Top subscribe filter_none issues my account search apps login google-plus facebook instagram twitter pinterest youtube lock

Does Jerky Make You Manic?

Eat
beef jerky

rez-art/Thinkstock

There’s a strange link between meat and your mind.

My goodness, has there been some strange news floating around about meat this summer. You’ve probably heard about how tick bites can trigger an allergy to beef, lamb, pork and venison, to such an extent that a former burger lover can go into anaphylactic shock if he or she eats meat. Well, the meat report just got even more convoluted. Researchers at Johns Hopkins have found that beef jerky and other meat snacks may cause mania, both in people with and without psychiatric disorders. The culprit is thought to be the nitrates, used as a preservative and to keep meats an appealing pinkish color; they can be found in foods such as hot dogs, salami, beef jerky and other processed meat treats.

The John Hopkins research was published in the journal Molecular Psychiatry. An analysis of 1,000 people showed that people who had been treated at a hospital for an episode of mania had more than three times the odds of ever having eaten nitrate-cured meats than people without a history of the disorder. Mania is an abnormal mood state that has symptoms such as insomnia, hyperactivity, euphoria, grandiose beliefs and inappropriate behavior. It can last weeks or even months and is most often associated with bipolar disorder.

The same researchers experimented on rats; they found that after a few weeks of being fed rat chow and store-bought jerky with added nitrates, the rats exhibited signs of mania—that is, hyperactivity. Rats who received chow and a nitrate-free dried beef behaved similarly to a control group who had received chow and no jerky at all.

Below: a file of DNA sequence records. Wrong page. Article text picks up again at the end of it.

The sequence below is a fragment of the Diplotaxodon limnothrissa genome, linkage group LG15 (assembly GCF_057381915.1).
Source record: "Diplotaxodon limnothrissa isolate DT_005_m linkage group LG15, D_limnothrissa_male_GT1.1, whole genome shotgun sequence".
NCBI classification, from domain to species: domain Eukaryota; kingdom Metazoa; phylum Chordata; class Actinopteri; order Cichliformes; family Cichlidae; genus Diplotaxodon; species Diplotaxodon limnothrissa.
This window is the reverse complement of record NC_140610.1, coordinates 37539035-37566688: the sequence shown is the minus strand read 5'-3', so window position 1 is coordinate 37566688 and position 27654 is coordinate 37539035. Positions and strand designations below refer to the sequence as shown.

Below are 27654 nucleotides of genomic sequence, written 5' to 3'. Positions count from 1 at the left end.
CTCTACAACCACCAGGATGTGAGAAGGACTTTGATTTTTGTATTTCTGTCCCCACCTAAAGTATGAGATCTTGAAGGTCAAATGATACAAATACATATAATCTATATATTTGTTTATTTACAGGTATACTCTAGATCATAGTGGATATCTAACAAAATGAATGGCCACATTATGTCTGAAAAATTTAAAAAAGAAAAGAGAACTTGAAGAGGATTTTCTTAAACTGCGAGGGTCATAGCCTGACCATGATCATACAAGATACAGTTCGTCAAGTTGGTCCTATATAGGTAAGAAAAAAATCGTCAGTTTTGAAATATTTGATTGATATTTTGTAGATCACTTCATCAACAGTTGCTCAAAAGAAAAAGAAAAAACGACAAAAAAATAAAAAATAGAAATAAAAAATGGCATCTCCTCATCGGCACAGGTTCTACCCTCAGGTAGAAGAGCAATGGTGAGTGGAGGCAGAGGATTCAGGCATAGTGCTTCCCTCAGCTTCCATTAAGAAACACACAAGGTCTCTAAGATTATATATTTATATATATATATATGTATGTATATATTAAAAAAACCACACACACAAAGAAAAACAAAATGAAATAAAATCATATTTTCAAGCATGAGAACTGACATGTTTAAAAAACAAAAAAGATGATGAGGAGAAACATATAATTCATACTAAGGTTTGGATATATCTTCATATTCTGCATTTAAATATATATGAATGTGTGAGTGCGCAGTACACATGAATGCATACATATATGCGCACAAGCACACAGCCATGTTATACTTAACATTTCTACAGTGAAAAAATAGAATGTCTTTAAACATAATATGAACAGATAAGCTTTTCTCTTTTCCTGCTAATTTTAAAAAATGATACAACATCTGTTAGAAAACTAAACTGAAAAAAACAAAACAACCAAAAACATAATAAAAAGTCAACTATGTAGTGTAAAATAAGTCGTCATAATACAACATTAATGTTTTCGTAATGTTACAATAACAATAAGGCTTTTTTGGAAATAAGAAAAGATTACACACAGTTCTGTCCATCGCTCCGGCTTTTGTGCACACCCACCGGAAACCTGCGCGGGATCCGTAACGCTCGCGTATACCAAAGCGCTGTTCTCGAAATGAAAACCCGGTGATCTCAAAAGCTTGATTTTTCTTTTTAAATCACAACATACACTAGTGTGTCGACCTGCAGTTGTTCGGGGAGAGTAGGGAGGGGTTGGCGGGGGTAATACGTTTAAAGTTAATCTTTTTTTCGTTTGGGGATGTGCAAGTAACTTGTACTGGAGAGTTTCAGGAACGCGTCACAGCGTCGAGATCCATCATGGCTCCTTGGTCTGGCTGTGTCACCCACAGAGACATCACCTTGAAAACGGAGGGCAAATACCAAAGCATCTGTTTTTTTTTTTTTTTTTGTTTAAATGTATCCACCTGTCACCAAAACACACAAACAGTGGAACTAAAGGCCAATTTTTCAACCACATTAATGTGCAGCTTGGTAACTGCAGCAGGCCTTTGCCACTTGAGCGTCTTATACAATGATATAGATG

The research team cautioned that it was too early to jump to conclusions, and that the occasional snack of jerky or hot dog is unlikely to cause a manic episode in most people. But the study does add to the growing body of evidence that the way bacteria in the gut and the brain interact. Lead author Robert Yolken, M.D., of Johns Hopkins, wrote, “Future work on this association could lead to dietary interventions to help reduce the risk of manic episodes in those who have bipolar disorder or who are otherwise vulnerable to mania.”


Kathryn Drury Wagner

Kathryn Drury Wagner is a writer and editor based in Savannah. She is the author of Hawaii’s Strangest, Ickiest, Wildest Book Ever!.


This entry is tagged with:
StudyDietMental Health

Enlightening, Empowering, Innovative, Inspiring… Don’t Miss a Word!

Become a subscriber, or find us at your local bookstore, newsstand, or grocer.

Find us on instagram @SpiritHealthMag

Instagram @SpiritHealthMag


1 (844) 375-3755
2018 Spirituality & Health MEDIA, LLC

The Best of Rabbi Rami

Our Roadside Oracle Answers Life’s 5 Big Questions, Plus 20 More.